Obsessive-compulsive disorder (OCD) can debilitate one’s life. Its symptoms include exhibition of compulsive behavior, constant agitation, unnecessary repetition of same task and tendency to be isolated even in social settings. While the disorder proves to be a disturbing factor in the lives of many, there are some who have expressed their tumultuous feelings and ordeal in their writings. The words that flow out of those authors’ pens reveal the pain and anxiety that OCD patients struggle with each day, while the characters they carve out in their fictions behave just the way they feel and conduct themselves.
Author John Green recently explained how his OCD problems get reflected in the behavior of the protagonists. Green’s much-acclaimed novels — Turtles All the Way Down (his latest creation), The Fault in Our Stars and Looking for Alaska — contain characters based against a fictional background, but acting and carrying themselves similar to people with OCD. While Green manages to keep his readers captivated by narrating stories of romance, thrill and adventure mostly of teenagers, his difficulty in coming out with new stories fearing that they will not do much good as his early pieces showcases the kind of insecurity, which OCD patients mostly face.
Portraying his behavior through characters
A glimpse into Green’s characters and the kinds of lives they live unfold how they find themselves continuing to think thoughts they do not wish to deliberate upon, while also faced with the inability to choose from what they think for prolonged periods. This tendency to contemplate on thoughts that the character wishes to get rid of can be really frustrating to overall mental health. Besides, it is not the obsessive thought spirals or the compulsive behavior that the characters use to manage themselves, but the intent to do away with those thoughts fearing that they would destabilize their lives in the long run.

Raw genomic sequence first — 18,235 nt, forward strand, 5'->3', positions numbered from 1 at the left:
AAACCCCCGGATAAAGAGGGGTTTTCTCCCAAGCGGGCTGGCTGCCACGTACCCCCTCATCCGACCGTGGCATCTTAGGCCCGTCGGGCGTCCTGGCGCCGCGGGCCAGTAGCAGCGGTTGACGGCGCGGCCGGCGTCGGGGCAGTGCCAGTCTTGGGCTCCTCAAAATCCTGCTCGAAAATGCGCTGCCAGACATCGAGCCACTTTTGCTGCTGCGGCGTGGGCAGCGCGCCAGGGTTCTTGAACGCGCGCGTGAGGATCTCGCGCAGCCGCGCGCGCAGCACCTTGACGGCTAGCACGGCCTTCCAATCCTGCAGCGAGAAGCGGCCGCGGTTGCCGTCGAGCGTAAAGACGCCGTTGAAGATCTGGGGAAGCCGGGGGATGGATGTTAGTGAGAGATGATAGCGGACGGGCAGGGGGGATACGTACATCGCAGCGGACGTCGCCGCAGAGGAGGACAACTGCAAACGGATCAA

Explaining how he manages to bring his characters to life, Green describes that he fuses a story with a blend of irrational behavior that OCD patients are, at times, subject to. Addressing critics who argue that the author does not correctly depict the seriousness of certain mental illnesses, Green says that he is careful not to romanticize topics like suicidal ideation or suicide or emotional disorders like OCD. “I do think we stigmatize mental illness a lot in our culture … we don’t devote nearly enough resources to its treatment so people who can’t afford or access high-quality mental healthcare are doubly disadvantaged. I also think that we at times romanticize mental illness,” Green explained.
Emphasizing the impact of OCD on his life, Green stresses, “There have been periods when this has been a disabling part of my life and there have been periods when this has been a pretty small part of my life. Turtles All the Way Down is intended to show how most people with chronic mental illnesses also live long, fulfilling lives.”
Necessitating urge to seek help
Mental illnesses are treatable, provided that one seeks timely help. The darkness that engulfs psychiatrically distorted people disables them to see the light at the end of the tunnel. Fear of stigma and discrimination refrains them from looking for necessary expert advice or sharing their pain and struggles with their loved ones. Mental illness is not a moral issue, and hence those suffering from it must be treated with utmost empathy.
Experts at Sovereign Health help stressed patients get rid of the recurring strain and trauma they go through, while also enabling them to understand the root causes of their disorders. Recurring stress can result in grievous mental health issues, including suicidal ideation. Clinicians at our OCD treatment centers in California recommend a combination of effective remedial therapies, along with medicines, during the treatment process. To know more about our treatment centers for OCD in California, call at our 24/7 helpline number 866-973-7164 or chat online with one of our representatives.